Carter administration officials yesterday claimed that prompt diplomatic action by the United States, Britain and some Persian Gulf countries last weekend averted a dangerous Iraqi escalation of its war with Iran which could have spread hostilities to other countries.
Without providing any military details, those officials suggested that "ominous deployments" of Iraqi forces had indicated that Baghdad might have been planning to launch attacks from other countries on the three tiny Iranian islands in the vital Strait of Hormuz or on the nearby port city of Bandar Abbas.
There was no way to confirm this American version of last weekend's events with Iraqi sources.
Iraq, according to other officials, had moved troop-carrying helicopters into Oman, directly across the vital Persian Gulf waterway from the islands, and had dispersed numbers of its transport planes and attack jets to six countries throughout the region.
The concern here and in some other Gulf capitals, including Saudi Arabia, was that if Iraqi forces struck from different directions and other countries across the gulf, Iran might retaliate against oil installations in Saudi Arabia or other countries harboring the raiders, thus not only widening the war but also potentially imperiling western oil supplies and supply routes. t
The situation prompted lengthy meetings last weekend with the president and top administration officials. British Foreign Minister Lord Carrington, who was in Washington, reportedly canceled a planned visit to China because of the discussions here.
The Iraqi aircraft had been dispatched to Kuwait, North Yemen, Jordan, Saudi Arabia, Oman and the United Arab Emirates. Military officials, however, say that some of this movement was done before the major fighting began.
Officials say Oman and the UAE were the intended launching pads and that it was the movement of the helicopters and "other equipment," which must have stopped in other countries en route to Oman, that set off alarm bells here and in the gulf.
Military officials, while agreeing that President Carter and U.S. allies can take credit for damping down the war by pressing Oman and the United Arab Emirates to keep Iraq from using their countries as a staging base, stressed that the Iraqi planes were dispersed initially for defense reasons.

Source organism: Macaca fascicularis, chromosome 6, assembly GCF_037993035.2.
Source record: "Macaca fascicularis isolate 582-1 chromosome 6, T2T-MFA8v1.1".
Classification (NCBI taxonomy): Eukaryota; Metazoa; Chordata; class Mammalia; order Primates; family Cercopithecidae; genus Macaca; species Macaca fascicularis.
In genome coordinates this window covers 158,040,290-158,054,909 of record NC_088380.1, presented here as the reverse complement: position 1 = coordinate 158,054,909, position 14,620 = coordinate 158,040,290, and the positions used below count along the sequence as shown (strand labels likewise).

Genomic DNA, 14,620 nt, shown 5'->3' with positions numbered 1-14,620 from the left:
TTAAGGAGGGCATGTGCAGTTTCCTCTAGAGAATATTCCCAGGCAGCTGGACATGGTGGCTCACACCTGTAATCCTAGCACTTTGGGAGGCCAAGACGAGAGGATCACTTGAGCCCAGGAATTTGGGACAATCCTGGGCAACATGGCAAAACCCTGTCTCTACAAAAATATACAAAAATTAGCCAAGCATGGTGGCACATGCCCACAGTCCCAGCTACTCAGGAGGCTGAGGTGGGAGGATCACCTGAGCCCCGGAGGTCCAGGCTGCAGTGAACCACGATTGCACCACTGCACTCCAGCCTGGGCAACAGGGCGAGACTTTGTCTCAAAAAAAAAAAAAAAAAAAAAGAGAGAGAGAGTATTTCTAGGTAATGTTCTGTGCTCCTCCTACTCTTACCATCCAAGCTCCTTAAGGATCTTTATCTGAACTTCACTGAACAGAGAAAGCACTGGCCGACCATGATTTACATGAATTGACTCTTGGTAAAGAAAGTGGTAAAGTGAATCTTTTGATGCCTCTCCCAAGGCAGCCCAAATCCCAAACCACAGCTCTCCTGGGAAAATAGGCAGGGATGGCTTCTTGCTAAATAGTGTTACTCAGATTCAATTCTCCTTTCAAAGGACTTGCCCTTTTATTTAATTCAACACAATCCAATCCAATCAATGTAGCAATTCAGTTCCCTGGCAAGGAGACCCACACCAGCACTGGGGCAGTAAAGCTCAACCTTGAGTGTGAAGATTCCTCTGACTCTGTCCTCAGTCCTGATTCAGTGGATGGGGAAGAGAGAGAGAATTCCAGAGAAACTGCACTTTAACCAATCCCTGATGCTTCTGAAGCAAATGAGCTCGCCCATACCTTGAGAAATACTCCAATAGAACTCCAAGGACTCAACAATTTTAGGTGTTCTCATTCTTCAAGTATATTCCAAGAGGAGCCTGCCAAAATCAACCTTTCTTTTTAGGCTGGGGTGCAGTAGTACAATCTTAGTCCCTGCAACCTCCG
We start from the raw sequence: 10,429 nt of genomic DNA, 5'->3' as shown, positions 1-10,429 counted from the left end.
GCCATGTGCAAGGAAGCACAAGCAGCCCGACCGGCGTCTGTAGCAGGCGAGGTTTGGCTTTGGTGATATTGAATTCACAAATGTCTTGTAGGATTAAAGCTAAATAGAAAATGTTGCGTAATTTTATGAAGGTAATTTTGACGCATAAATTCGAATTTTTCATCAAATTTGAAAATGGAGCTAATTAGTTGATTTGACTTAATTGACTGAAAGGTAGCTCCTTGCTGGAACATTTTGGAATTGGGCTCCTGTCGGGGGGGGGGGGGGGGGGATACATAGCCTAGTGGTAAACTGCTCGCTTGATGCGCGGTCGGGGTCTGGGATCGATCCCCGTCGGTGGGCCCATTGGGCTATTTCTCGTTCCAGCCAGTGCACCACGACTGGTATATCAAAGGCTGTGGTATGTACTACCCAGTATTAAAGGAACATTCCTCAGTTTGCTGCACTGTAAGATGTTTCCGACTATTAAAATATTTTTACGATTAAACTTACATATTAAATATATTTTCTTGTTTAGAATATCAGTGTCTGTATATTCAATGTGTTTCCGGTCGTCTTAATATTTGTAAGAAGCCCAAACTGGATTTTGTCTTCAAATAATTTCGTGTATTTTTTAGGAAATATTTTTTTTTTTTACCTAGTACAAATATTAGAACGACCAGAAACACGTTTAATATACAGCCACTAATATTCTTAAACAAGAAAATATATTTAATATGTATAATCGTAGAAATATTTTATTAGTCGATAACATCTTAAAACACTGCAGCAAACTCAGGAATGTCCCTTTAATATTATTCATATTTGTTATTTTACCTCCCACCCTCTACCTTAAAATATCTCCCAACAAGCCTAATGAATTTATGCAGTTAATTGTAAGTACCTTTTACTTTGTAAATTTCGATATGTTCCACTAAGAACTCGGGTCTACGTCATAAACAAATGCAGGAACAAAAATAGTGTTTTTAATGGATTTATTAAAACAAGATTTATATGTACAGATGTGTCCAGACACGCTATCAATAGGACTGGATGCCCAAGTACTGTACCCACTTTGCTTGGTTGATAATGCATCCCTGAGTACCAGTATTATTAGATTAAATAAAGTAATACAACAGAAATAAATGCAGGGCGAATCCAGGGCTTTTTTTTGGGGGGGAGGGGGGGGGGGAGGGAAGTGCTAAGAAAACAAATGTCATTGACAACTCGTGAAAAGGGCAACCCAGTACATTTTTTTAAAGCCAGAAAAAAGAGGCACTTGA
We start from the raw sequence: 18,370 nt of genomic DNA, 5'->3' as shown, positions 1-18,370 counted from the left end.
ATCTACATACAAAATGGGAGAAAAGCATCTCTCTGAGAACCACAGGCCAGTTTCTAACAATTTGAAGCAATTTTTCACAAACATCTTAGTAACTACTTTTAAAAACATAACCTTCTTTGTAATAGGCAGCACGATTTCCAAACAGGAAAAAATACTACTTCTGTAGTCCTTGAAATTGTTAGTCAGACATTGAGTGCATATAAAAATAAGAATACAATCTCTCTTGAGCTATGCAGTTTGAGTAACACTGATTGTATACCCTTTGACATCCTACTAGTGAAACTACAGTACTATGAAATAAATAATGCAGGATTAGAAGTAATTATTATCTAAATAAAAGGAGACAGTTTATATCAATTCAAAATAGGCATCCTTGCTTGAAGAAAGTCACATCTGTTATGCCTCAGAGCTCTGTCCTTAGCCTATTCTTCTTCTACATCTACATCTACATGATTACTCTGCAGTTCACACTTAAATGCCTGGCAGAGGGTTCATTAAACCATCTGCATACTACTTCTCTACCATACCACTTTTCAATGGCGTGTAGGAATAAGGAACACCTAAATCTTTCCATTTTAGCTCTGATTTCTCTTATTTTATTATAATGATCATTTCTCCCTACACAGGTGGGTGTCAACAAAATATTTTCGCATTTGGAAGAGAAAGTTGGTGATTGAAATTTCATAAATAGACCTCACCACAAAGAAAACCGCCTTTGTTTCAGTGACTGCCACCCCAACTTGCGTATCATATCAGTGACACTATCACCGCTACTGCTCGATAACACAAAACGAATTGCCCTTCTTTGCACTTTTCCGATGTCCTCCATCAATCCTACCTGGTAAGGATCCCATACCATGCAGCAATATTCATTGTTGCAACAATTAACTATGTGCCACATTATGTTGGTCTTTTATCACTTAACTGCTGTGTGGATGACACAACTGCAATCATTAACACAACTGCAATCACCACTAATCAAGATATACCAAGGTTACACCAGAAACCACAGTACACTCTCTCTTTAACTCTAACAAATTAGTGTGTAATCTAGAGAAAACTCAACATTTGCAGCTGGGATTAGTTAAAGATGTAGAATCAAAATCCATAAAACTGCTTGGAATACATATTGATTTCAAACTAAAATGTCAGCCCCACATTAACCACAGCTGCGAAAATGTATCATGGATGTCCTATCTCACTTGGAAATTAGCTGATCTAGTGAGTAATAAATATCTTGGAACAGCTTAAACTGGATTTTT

Either before the war started or in its early stages, one knowledgeable source recounted, Iraq asked Saudi Arabia, for example, to let its planes land there to escape any attempt by Iran to destroy them on the ground.
The Saudi government quickly agreed, the source said, and then had second thoughts as it saw the character of the Iran-Iraq air war change. Both sides, after first bombing and rocketing military targets, went after one another's oil facilities.
It was this bombing of oil targets, sources said, that made the Saudis nervous about letting Iraqi planes stay on their territory. The Saudis feared this would give Iran an excuse to bomb their oilfields.
Saudi fears were communicated to Baghdad and Washington, leading the Iraqis to withdraw their planes and the United States to send in four AWACS warning planes.
Government officials said Washington did not force the Saudis to require removal of the Iraqi planes as a condition for getting the AWACS planes. The two events were not linked in that way, they said, though presence of the Iraqi jets in Saudi Arabia while the AWACS planes were there could have looked as though the United States was siding with Iraq in the conflict.
Both U.S. and Saudi officials said yesterday that there are no Iraqi planes in Saudi Arabia now and that they would not be welcome in the foreseeable future as the Saudis try to keep out of the war.
Other military officials said, however, that the planes leaving Saudi Arabia appear to be going to other countries, and planes previously scattered to other Middle Eastern countries are still there.
The Iranian islands and port are several hundred miles from Iraq, and Soviet-built Iraqi planes could not reach them from home bases, which may also explain the dispersal to other countries.
Administration officials said yesterday that they believe the "more ominous" aspect of the Iraqi deployment is over, and expressed the view that the fighting won't spread.
The administration officials who provided information on the administration role in the dampening down of this situation could not be identified under rules of the briefing given reporters.